As crazy as it may seem, I’ll erupt in an atheistic rant every now and then.

Simple, right?

Well, maybe not. In each item, exactly one of the letters of the name has been replaced by a different letter.

If you write these new replacement letters in order from number 1 through number 10, you’ll find the second half of a laudatory sentence about atheists. You can discover the first half of the sentence — two five-letter words — by scrambling the initials of the first names of the people you find. The correct solution is the entire sentence.

If you need a hint, I’m listing the first names in alphabetical order in the first comment to this post. Here’s another hint: There are no repeat atheists from my previous puzzle.

  1. I’ll meet you on the Creation Museum picket line at ten. No rough stuff, though, OK?
  2. Any human can provide love that’s more meaningful than an imaginary god’s.
  3. The evangelical preacher’s wife wears frugal WalMart earrings around town, but expensive jewels on vacation.
  4. Everyone knows that America is Jesus’s favorite land (i.e., Republican theocrats think so).
  5. A godpusher like Ron Paul can run and run and run again for office, but I’ll never vote for him.
  6. Do churchgoing women really believe that some god gives a crap about their froufrou donned on Sunday mornings?
  7. I’ll go on a diet right after I finish eating this chocolate crucifix.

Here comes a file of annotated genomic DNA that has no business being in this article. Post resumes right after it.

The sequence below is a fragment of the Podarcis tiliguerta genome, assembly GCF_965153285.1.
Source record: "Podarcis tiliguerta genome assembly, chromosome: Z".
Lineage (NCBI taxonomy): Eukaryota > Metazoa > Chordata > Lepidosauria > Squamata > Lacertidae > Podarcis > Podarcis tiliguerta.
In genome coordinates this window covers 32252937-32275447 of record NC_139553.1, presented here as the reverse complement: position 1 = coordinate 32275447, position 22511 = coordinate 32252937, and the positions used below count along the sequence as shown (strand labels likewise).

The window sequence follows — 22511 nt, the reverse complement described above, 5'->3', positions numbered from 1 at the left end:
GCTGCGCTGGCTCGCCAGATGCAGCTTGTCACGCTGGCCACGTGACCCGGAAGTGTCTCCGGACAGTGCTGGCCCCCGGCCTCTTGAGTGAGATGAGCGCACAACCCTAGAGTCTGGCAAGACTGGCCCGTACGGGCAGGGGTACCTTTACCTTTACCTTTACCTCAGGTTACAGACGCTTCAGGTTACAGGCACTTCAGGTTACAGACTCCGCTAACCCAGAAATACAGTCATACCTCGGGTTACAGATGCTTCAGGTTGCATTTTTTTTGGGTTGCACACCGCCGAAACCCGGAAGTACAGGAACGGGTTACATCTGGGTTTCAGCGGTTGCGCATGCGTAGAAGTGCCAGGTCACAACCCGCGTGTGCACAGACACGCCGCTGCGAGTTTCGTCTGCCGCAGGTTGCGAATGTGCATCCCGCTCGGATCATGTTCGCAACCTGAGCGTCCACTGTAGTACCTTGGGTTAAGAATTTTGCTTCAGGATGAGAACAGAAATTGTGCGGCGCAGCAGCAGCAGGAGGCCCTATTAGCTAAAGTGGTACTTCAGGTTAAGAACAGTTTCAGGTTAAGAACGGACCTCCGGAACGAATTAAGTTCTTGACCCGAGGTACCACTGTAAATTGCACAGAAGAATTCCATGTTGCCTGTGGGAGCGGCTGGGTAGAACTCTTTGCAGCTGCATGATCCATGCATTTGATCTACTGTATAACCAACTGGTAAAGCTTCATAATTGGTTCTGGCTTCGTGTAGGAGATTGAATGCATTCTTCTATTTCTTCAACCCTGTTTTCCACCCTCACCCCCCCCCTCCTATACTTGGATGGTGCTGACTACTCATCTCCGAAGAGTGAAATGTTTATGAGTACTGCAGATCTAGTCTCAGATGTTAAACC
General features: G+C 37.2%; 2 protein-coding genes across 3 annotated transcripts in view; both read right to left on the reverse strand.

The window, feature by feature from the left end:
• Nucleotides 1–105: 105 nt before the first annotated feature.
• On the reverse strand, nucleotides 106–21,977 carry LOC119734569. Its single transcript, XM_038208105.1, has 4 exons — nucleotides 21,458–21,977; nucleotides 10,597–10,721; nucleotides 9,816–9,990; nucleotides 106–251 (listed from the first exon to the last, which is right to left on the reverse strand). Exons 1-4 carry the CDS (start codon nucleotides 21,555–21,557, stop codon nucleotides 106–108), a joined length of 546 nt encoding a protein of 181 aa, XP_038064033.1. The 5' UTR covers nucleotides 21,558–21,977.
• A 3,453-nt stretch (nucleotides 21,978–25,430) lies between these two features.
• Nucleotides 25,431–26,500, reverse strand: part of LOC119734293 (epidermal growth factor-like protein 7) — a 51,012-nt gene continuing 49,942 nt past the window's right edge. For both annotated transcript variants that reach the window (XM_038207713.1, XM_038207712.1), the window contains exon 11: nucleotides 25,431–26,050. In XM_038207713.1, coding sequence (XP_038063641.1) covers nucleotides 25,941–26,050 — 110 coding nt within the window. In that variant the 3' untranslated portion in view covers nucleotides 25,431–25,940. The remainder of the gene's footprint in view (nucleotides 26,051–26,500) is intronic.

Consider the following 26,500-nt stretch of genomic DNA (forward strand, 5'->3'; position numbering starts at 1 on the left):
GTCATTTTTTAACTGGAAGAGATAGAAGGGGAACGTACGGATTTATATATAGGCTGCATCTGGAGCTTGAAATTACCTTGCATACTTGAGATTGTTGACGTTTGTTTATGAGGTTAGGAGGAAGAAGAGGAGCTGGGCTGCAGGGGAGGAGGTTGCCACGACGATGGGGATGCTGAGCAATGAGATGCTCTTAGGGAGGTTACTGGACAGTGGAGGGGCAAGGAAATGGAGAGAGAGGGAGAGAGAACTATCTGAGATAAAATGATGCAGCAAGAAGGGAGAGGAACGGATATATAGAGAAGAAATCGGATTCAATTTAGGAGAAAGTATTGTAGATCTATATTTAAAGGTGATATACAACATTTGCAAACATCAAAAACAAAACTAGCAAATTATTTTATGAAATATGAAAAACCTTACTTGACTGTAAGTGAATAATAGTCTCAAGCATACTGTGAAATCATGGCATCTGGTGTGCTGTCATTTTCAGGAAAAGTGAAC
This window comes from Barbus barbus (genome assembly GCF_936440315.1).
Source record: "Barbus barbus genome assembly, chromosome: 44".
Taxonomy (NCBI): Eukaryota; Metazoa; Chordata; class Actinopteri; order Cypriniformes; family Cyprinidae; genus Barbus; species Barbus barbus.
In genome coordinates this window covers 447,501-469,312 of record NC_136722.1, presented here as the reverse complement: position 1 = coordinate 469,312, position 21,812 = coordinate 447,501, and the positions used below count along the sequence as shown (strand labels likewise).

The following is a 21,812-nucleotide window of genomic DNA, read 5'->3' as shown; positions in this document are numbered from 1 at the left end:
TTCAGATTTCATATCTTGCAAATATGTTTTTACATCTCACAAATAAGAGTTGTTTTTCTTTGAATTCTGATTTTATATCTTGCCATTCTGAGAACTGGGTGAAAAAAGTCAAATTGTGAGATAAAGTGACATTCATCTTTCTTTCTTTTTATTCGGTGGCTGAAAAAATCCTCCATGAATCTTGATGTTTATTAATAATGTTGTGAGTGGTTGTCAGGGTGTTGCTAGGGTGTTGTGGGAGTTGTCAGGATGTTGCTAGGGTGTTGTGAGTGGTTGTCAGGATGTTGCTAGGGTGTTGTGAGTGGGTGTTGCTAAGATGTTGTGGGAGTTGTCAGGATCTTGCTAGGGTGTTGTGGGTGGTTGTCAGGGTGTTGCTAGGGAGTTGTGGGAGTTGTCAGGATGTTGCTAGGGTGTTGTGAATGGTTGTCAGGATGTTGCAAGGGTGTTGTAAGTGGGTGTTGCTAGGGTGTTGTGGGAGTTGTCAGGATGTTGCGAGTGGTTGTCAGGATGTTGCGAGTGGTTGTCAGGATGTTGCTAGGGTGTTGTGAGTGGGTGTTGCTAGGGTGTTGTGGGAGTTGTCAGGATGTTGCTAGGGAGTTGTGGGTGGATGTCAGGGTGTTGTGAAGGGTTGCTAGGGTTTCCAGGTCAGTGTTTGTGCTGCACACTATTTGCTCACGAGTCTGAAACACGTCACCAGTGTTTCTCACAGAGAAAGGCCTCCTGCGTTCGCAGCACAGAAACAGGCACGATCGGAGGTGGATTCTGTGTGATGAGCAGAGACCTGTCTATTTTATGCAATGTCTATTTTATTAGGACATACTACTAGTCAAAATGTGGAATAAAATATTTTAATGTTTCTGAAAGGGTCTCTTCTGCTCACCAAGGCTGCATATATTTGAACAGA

8. The “Religious Literacy” advocate would not proselytize, he promised. I soon heard him leading the class in prayer, however.
  9. That radio talk-show host, a religious right-winger, sold her ignorant audience on the idea of voting only for social conservatives.
  10. Alas, I’m ostracized from running for most elective offices because I’m an atheist.

Do leave comments if you’d like, but please do not post your solution. Instead, email me with the answer when you get it. I’ll give an honorable mention to anyone who cracks this thing.

Monday, July 09, 2007

Uncle Jack Pays Me a Visit

I doubt that anyone has noticed, but I haven’t been spewing my godless propaganda here for almost two weeks. That’s because I’ve been in CompuCrazyLand.

To follow this story, you have to know a few facts on background:

  1. My PC laptop dates approximately back to the time when Ken Ham’s great-grandfather was romping in the field with velociraptors. It has always had insufficient RAM to run both Windows and a decent virus checker, so my security protection has been about as effective as prayer. A few years ago, part of the CD-ROM drive was called up in the rapture; I can write to disks, but I can’t read any that aren’t originals. To remedy this lack, I’ve told myself thousands of times to buy a thumb drive “the next time I’m in WalMart,” but in three years I’ve always managed to get sidetracked in the candy aisle. So whenever I’ve needed a saved backup document, I’ve gone to my wife’s computer, loaded my CD-ROM with the files I hadn’t updated for at least six months, and sent myself the thing as an email attachment.